I used matrix metering and set exposure compensation to achieve the maximum possible detail in the feathers. Where the bird was against a dark or neutral background I decreased exposure by about 2/3 stop. Where I took photographs against a bright background, such as the sky, I increased exposure by at least the same amount. I confirmed my settings on the rear panel and utilised the histogram to ensure no image detail had been lost. As a consequence, where the sky was the background, the highlights were generally blown, whereas where there was a darker background, there was increased effort in post-processing to bring the exposure into balance. I was prepared to accept this compromise.

I confess that in the heat of the moment, I occasionally forgot to switch the exposure compensation and ended up with a sequence of useless images. This would not have happened with a mirrorless camera where any failings in exposure settings are immediately apparent in the LCD viewfinder.

The following day, I visited Bass Rock, an imposing rocky island rising 150m sheer from the Firth of Forth. It is with good reason that naturalists describe this as a ‘wildlife wonder of the world.’ It is estimated to host about 165,000 Northern Gannets nesting in close proximity on the cliffs, of which several thousand are in the air and circling in the same direction, at any one time. The sea swell often precludes a safe landing. I was one of the lucky few this year that have been able to get ashore and spend some time with these amazing creatures.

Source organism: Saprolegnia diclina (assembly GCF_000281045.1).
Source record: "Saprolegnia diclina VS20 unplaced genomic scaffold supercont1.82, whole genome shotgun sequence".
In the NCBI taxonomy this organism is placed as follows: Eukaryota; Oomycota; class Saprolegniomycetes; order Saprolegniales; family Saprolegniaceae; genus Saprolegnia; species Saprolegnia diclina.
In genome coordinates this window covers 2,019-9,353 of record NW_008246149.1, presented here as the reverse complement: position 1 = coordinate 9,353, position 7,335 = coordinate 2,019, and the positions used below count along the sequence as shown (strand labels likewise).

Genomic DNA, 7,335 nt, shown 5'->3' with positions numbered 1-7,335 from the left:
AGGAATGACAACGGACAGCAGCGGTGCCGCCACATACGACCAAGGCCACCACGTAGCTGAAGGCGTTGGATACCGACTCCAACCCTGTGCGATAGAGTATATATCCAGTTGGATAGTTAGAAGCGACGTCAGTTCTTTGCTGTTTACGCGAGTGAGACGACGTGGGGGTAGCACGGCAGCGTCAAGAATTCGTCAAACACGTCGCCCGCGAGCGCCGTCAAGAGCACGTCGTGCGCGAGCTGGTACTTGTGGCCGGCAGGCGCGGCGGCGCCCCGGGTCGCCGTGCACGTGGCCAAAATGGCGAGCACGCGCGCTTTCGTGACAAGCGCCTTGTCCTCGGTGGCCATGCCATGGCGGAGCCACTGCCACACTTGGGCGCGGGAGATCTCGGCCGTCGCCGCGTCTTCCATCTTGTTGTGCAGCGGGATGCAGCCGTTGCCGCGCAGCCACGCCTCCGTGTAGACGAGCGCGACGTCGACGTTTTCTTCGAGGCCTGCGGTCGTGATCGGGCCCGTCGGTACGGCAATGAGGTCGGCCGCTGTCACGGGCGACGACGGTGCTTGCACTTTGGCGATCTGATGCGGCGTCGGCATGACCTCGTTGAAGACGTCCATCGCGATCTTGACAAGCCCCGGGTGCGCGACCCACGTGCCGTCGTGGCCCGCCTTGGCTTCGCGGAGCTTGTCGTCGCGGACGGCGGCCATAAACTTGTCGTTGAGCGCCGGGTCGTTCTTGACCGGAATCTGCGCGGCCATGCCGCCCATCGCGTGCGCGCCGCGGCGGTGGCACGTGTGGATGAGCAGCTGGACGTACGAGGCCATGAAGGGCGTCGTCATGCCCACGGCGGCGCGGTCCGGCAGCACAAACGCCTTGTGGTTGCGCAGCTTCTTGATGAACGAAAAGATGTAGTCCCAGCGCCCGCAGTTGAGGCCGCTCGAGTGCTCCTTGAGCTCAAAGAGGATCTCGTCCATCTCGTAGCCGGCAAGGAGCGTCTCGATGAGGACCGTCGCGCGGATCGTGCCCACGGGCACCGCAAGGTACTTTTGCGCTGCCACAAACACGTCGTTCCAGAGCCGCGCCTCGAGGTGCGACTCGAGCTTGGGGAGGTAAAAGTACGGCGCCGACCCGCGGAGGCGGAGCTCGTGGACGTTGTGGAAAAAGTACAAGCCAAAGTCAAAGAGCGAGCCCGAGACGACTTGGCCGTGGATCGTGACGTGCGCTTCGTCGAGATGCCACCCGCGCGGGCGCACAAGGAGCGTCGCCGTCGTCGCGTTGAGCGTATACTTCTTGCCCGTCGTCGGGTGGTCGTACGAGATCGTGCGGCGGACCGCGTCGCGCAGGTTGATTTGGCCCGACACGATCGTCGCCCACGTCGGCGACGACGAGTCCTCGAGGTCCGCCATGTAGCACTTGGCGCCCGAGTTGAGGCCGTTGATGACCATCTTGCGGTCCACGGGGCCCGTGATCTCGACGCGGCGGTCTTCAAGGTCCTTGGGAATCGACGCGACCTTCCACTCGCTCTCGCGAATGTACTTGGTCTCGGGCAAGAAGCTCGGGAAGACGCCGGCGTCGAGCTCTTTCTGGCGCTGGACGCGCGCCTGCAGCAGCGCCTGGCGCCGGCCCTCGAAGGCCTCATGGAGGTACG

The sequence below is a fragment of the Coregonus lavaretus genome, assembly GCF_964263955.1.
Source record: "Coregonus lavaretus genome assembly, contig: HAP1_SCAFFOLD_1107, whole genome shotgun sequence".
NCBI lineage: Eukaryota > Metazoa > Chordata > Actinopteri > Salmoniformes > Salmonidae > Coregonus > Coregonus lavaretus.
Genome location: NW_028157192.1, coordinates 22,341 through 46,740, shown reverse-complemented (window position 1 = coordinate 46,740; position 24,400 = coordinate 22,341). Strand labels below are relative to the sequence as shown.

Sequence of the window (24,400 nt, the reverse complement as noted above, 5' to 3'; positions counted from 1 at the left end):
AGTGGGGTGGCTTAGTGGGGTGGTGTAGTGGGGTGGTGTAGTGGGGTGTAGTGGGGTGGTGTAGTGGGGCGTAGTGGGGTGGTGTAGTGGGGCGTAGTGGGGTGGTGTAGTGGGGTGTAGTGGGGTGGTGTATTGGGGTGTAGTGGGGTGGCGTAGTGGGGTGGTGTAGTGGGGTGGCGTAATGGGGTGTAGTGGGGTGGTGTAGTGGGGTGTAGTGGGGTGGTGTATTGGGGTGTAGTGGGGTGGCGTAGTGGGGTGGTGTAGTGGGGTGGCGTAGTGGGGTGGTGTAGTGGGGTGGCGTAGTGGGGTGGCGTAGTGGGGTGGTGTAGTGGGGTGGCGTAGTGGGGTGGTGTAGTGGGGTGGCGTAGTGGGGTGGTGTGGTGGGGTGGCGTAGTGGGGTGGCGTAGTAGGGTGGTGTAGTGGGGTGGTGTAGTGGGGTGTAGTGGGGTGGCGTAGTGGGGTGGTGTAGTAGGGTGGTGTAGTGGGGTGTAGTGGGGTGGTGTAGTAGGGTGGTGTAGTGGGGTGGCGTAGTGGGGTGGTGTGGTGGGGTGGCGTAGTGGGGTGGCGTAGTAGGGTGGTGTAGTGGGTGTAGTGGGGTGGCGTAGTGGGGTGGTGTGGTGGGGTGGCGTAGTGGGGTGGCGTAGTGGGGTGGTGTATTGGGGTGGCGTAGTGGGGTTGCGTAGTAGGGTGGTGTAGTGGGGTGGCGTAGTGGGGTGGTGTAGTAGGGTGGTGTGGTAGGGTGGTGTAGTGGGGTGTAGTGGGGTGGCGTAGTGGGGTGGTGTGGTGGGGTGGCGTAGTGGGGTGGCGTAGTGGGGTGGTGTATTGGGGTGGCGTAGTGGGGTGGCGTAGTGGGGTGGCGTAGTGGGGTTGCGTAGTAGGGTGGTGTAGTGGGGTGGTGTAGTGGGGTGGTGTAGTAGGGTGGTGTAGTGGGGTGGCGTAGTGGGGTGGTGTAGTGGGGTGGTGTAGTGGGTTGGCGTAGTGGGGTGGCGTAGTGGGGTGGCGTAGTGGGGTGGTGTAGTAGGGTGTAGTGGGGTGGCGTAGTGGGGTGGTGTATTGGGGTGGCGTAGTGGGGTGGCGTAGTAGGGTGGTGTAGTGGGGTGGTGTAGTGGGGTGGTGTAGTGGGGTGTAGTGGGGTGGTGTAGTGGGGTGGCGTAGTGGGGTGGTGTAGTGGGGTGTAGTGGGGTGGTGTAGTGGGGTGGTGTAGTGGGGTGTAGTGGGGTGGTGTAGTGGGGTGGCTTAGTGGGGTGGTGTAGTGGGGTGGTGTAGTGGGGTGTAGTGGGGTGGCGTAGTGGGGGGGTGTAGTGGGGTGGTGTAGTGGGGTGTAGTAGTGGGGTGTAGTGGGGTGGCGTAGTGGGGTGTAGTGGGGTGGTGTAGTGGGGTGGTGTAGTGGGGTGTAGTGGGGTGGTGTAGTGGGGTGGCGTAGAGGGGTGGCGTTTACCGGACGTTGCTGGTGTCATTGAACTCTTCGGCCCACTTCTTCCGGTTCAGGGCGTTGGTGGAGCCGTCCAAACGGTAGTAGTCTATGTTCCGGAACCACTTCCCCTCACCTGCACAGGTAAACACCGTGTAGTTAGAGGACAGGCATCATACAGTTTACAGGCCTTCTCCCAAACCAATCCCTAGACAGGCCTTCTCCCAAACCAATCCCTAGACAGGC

On this occasion, I left the 500mm lens at home and brought my Nikkor 24-70 f2.8; 70-200mm f2.8 and 300mm f4. The birds were again at really close quarters although my feet were about three inches deep in mud, droppings and discarded feathers. Occasionally I was bombarded with droppings from above. Suffice to say, my bag was kept inside a bin-liner and I perfected a technique for rapid lens changing.

Like the Farnes, the scene is awe-inspiring and again, it is worth pausing to observe the birds in flight and on the ground. Gannets fly more slowly and more predictably than puffins, allowing for slower shutter speeds and decreased ISO values. The birds return to their partners with seaweed for nest-building and engage in a greeting ritual, raising their beaks towards each other. Fights and squabbles break out between neighbours. I used all three lenses in equal measure, to vary the angle and perspective of these oft-repeated events.

If allowed, casting dead fish from the rear of the boat on the return journey presents the opportunity to photograph gannets diving at close quarters. Using the 24-70mm lens at a wide setting avoided accidentally clipping the wings from the frame and ensured I captured all the confusion of the scene. I used shutter speeds ranging between 1/2000 and 1/4000.

 
 

In conclusion, having the patience to observe what is happening before raising the camera and having done so, checking the background, massively increased my ‘keeper’ rate on this occasion.